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"Harley-Davidson of Cincinnati 150"

Kimmel chases eighth ARCA title

Southern Indiana driver's success results in IROC bid

By Don Ward
Editor

(May 2006) – They say change is good. But how much better can it get for a seven-time series champion who enters each new racing season as the driver to beat?

Frank Kimmel

Photo provided

Frank Kimmel’s success
in ARCA led to his
invitation to compete
in the IROC Series.

ARCA RE/MAX Series champion Frank Kimmel says winning is great, but staying at the top is an ongoing challenge. And he isn’t taking any chances as he and his brother and crew chief, Bill Kimmel Jr., gear up for the 2006 season. Kimmel has a new primary sponsor in the National Pork Board, which replaced Advanced Auto Parts after 10 years of sponsorship, and he has changed the colors of his car and uniform to blue. No longer will ARCA fans be watching for the red No. 46 Ford Taurus. This season, they’ll be on the lookout for the blue No. 46 Pork The Other White Meat car.
But that’s not all. The Kimmels have added a new racing partner to their team and for the first time will field two drivers with an expanded team of 10 members. Ryan Foster, 18, of Arkansas has joined the team as a driver. He is getting his first ARCA racing experience this year after moving up from late models.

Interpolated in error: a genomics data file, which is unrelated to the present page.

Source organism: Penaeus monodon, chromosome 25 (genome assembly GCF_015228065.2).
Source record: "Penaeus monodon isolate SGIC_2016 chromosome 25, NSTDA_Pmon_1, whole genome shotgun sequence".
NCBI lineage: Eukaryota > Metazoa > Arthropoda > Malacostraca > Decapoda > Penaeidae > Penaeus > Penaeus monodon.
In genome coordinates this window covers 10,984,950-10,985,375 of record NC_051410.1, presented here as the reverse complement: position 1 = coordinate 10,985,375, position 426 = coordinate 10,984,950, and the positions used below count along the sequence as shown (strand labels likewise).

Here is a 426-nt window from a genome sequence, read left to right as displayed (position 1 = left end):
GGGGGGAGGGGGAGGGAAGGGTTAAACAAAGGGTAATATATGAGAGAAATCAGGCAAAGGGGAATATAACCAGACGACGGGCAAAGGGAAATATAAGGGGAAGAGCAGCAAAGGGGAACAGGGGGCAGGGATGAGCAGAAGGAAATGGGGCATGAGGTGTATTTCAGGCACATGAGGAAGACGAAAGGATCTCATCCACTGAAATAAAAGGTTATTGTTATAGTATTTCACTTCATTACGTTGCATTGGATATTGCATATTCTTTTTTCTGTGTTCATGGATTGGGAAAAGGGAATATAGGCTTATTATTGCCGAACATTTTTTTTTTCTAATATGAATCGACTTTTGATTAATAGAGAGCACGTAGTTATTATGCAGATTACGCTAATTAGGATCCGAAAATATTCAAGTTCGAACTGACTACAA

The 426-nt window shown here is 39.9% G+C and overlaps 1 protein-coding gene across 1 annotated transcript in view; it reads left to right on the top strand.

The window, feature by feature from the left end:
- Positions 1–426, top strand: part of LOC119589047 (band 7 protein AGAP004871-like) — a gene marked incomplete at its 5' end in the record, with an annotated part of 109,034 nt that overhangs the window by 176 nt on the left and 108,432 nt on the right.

The team itself has many new faces, and they have hired a Charlotte, N.C., company called “Five On, Five Off” to man both drivers’ pits on race days. The team shows up, works the pits, then returns home to North Carolina until the next race. They will send 10 pit crew members to each race this season to man the pits for Kimmel and Foster, assigning five pit crew members per car.
Frank Kimmel says the decision will hopefully give him an edge on reaching the winner’s circle. “Any time you can find a way to move up a couple of spots in the pits, that’s cars you don’t have to pass on the race track. So I think this will help give us an edge,” Kimmel said in late April by telephone from his team’s New Albany, Ind., shop.
Kimmel has already raced three times this season – Daytona, Nashville, Tenn., and Salem, Ind. – before arriving at Sparta, Ky, to compete in the “Harley-Davidson of Cincinnati 150.” He considers Salem his short track home course and the Kentucky Speedway as his superspeedway home track.